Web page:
“Acts of Equal Employment Opportunity and Employee Rights” laws make it illegal for employers to discriminate against an employee or potential employee in certain workplaces. The Family Medical Leave Act of 1993 was created to grant family temporary medical leave. The Age Discrimination in Employment Act of 1967 was created to prevent employees from being discriminated against because of age. The Drug- Free Workplace Act of 1988 requires some federal contractors and federal grantees to agree that they provide drug-free workplaces as a precondition of receiving a contract or grant from a federal agency. The requirements for organizations are more extensive because organizations have to take comprehensive, programmatic steps to achieve a workplace free of drugs.
In the case, Coleman v. State of Maryland Court of Appeals, Coleman, an employee for the Maryland Court of Appeals, requested time-off for the purpose of tending to serious personal health issues. The request was denied and Coleman was informed he must resign from his position or risk termination. Coleman sued his employer, claiming that by denying him self-care leave the state court was in violation of the Family and Medical Leave Act of 1993. His employer, the state, argued that the case should be dismissed based on the state’s ‘sovereign immunity’. Sovereign immunity is a legal provision that says a government agency cannot be sued unless they agree to be sued. After dismissal by the Federal District Court and the Fourth Circuit Court, the case was heard by the United States Supreme Court.
On March 20, 2012 the Supreme Court ruled that a provision of the Family and Medical Leave Act giving workers time off to care for health related issues such as serious illness, pregnancy, or childbirth, is not enforceable in cases involving state employees (Migdal, 2012). The Court justified the ruling by stating that the lawsuits by state employees permitted under the FMLA would violate the constitutional rule that the “states, as sovereigns, are immune from suits for damages.”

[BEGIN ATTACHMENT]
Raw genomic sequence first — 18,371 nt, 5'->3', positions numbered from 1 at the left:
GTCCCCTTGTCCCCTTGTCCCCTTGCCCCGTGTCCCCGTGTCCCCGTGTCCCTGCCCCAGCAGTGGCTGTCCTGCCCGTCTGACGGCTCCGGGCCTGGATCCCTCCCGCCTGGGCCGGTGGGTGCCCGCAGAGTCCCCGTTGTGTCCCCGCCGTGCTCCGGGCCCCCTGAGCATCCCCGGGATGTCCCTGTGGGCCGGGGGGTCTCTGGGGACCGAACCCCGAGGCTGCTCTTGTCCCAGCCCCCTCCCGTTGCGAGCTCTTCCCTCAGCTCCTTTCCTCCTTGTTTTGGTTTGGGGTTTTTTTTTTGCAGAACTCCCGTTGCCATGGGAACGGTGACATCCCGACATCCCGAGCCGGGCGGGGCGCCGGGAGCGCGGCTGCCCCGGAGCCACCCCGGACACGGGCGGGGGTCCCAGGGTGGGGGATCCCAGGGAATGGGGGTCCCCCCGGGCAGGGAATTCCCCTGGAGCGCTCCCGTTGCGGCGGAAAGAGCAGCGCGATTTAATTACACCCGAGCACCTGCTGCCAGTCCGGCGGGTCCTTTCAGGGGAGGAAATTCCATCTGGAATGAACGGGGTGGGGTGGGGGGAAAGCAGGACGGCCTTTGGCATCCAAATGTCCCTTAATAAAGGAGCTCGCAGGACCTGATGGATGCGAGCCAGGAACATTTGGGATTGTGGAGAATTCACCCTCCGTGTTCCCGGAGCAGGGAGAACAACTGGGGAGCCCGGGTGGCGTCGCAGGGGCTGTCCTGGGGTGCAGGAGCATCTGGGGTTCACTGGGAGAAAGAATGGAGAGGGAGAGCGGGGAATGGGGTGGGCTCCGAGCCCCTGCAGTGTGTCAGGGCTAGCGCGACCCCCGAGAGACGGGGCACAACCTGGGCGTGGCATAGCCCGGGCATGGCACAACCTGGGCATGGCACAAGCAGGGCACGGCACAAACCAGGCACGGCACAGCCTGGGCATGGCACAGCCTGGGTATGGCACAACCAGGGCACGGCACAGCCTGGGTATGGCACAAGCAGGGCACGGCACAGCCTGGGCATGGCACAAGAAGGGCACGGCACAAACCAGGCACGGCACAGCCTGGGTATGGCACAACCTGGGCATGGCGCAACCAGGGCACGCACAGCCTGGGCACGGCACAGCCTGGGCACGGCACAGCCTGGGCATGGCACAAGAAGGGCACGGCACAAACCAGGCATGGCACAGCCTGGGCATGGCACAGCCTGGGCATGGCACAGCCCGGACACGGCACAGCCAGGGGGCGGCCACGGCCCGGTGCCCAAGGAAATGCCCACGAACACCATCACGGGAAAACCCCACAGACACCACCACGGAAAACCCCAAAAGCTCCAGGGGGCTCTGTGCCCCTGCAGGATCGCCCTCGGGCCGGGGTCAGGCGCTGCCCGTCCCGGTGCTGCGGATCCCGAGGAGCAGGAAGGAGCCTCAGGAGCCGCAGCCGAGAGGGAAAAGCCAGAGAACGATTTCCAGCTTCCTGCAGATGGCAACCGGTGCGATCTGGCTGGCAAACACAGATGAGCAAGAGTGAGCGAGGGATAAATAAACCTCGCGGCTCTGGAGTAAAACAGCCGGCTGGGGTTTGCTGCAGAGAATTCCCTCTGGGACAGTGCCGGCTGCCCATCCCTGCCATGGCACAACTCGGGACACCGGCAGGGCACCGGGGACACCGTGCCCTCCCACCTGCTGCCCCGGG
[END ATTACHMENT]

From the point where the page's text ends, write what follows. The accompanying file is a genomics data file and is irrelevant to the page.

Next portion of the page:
Basically, the Supreme Court ruled that state workers cannot sue the states under the Family and Medical Leave Act, essentially stripping public employees of the job protection otherwise provided by the act. The Family and Medical Leave Act of 1993 protects employees of organizations with more than 50 employees in the case of childbirth, adoption, their own medical care or the care of a family member. The law has several stipulations such requiring 1250 working hours in the prior 12 months, therefore, accurate recordkeeping and a process in place to determine FMLA eligibility and compliance is crucial. An example of a company HR policy regarding the Family and Medical leave Act of 1993 may read:
“Employees employed for 12 months or more and who have worked at least 1250 hours in the previous 12 months, may take an unpaid Family and Illness Leave for up to 12-weeks per year. Employees are required to use all available paid time accrued for the leave period prior to unpaid leave.”
“The amount of Family and Illness leave will be based on the amount taken in the 12 months preceding the request for leave, and in cases of serious health condition, require adequate medical certification.”
“Family and Illness Leave may be taken intermittently, or for less than a full day. If the employee remains out on leave for more than 2 weeks, additional medical documentation may be required as allowed by law.”
“An employee returning to work from Family and Illness Leave shall return to the position held at the beginning of the leave, or to an equivalent position with equivalent pay and benefits.” “Employees on a Family and Illness Leave will continue to have the Employer’s portion of the cost for health insurance paid by the Employer during the leave period. It is the responsibility of the employee to make on-time payments for their portion of those benefits while on leave.”
Individuals 40 years of age and older are protected with employment by The Age Discrimination Employment Act. Applicants and employees alike have protection under the ADEA. “The law protects discriminating against an individual with respect to any term of employment, as it relates to age, compensation, benefits, job assignments, hiring, firing, layoff, job assignments, and training” (U.S. Equal Employment Opportunity Commission, 2012). Employers who employ 20 or more employees must comply with the Act.
A 70-year-old pharmacist employed by Kmart in Honolulu recently challenged The Age Discrimination Employment Act. The lawsuit charged by the EEOC recognized that Kmart unlawfully discriminated against the pharmacist, and a settlement was reached for $120,000. A Kmart store manager openly “stated that the pharmacist was too old, should retire and was greedy, for continuing to work at the age of 70” (Inside Counsel, 2012). The age discrimination act protects folks for age harassment. In this case the pharmacist was continually distraught with regard to remarks about her age and the hostile work environment that could have resulted.